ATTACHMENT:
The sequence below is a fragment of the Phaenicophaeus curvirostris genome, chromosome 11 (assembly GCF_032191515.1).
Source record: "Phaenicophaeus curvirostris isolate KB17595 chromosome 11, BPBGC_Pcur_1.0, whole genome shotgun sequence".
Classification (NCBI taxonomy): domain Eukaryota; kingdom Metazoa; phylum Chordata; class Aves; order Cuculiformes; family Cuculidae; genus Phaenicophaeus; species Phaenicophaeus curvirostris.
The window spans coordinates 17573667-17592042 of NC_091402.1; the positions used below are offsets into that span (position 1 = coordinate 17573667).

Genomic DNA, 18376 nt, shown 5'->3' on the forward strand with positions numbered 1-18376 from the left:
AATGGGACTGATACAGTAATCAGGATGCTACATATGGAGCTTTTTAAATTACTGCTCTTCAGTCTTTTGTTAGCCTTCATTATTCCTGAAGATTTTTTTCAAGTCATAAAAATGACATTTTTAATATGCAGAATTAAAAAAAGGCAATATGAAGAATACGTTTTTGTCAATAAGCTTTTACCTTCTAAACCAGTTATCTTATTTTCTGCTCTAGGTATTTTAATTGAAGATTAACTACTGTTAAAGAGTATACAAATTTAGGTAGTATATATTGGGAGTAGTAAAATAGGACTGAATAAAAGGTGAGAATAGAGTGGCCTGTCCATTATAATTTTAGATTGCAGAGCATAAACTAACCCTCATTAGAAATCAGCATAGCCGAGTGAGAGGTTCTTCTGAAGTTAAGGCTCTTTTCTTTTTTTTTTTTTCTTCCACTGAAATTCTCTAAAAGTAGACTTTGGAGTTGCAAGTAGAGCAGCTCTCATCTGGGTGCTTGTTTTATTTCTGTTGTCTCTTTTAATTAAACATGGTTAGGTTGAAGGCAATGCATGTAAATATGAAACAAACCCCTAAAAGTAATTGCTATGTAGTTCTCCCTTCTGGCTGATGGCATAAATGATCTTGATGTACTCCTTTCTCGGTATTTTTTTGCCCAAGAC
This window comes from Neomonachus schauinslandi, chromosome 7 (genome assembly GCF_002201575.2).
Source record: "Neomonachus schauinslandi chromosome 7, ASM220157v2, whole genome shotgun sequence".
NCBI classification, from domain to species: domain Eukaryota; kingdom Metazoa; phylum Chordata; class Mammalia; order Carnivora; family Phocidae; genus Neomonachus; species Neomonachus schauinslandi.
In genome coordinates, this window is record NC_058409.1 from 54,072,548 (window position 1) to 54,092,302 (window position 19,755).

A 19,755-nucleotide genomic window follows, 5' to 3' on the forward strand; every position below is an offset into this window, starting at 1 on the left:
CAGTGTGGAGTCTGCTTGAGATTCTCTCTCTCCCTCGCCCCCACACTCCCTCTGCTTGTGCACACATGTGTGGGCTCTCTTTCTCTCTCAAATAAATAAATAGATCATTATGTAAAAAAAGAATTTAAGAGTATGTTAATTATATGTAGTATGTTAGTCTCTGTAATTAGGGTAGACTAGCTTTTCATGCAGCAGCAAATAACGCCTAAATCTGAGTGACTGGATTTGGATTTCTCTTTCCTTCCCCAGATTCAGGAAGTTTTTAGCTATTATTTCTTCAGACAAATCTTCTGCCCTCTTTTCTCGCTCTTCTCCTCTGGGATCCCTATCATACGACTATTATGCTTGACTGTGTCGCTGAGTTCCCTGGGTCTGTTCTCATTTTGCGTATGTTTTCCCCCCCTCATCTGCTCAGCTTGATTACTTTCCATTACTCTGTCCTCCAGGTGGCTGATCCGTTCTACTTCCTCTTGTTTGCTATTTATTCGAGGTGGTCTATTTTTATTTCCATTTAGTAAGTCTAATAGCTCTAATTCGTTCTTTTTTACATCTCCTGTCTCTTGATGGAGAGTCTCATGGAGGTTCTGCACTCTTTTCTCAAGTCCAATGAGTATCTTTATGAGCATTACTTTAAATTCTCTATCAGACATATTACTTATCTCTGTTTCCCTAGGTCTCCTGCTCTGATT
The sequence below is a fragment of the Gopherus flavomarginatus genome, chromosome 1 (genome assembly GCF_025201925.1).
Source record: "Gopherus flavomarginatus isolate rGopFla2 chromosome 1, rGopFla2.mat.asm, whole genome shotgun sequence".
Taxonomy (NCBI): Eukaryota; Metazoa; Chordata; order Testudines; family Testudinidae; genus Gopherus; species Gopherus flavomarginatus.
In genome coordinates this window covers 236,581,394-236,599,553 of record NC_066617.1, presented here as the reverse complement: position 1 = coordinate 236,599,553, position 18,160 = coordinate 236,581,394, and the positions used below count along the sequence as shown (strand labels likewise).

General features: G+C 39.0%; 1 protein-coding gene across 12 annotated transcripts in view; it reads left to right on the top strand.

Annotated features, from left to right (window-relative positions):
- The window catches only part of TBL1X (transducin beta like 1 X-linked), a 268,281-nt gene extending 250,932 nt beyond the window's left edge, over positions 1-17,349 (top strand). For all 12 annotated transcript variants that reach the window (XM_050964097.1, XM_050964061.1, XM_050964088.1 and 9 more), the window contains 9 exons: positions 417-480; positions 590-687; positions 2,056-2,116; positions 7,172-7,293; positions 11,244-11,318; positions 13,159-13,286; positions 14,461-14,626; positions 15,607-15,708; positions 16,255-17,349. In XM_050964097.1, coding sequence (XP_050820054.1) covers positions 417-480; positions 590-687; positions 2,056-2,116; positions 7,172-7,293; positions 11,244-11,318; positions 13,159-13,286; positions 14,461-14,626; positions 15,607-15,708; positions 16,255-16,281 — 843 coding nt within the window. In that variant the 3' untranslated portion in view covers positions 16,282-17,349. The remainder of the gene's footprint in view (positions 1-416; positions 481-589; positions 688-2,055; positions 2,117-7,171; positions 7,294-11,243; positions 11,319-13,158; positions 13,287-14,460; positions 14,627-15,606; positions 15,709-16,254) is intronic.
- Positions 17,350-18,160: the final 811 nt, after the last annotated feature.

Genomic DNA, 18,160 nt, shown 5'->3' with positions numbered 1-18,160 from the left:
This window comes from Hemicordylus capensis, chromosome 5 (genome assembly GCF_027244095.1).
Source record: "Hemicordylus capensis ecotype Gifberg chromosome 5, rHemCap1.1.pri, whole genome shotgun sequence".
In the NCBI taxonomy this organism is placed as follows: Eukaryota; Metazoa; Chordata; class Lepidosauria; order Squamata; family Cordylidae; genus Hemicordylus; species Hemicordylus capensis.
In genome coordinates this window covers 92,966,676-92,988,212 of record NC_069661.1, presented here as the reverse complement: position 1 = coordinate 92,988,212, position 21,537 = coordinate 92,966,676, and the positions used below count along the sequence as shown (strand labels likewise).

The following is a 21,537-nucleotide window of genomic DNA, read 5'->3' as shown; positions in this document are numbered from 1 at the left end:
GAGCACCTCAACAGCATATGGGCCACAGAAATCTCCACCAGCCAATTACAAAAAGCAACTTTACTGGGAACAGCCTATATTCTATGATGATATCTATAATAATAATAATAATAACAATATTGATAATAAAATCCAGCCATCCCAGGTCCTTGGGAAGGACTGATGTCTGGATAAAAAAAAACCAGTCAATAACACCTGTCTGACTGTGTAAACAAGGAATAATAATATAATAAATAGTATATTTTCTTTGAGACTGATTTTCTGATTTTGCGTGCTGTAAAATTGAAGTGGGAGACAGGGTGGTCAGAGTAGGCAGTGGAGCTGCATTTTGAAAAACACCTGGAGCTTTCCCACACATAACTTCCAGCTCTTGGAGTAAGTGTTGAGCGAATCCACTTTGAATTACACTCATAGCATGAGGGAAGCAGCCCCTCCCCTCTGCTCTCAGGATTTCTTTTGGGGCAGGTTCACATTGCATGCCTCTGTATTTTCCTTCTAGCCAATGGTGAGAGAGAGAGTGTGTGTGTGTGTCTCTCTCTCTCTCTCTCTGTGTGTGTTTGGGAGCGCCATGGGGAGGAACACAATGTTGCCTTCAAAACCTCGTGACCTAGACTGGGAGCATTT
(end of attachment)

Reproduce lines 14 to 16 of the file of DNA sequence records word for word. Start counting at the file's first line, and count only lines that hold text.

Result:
Source record: "Gopherus flavomarginatus isolate rGopFla2 chromosome 1, rGopFla2.mat.asm, whole genome shotgun sequence".
Taxonomy (NCBI): Eukaryota; Metazoa; Chordata; order Testudines; family Testudinidae; genus Gopherus; species Gopherus flavomarginatus.
In genome coordinates this window covers 236,581,394-236,599,553 of record NC_066617.1, presented here as the reverse complement: position 1 = coordinate 236,599,553, position 18,160 = coordinate 236,581,394, and the positions used below count along the sequence as shown (strand labels likewise).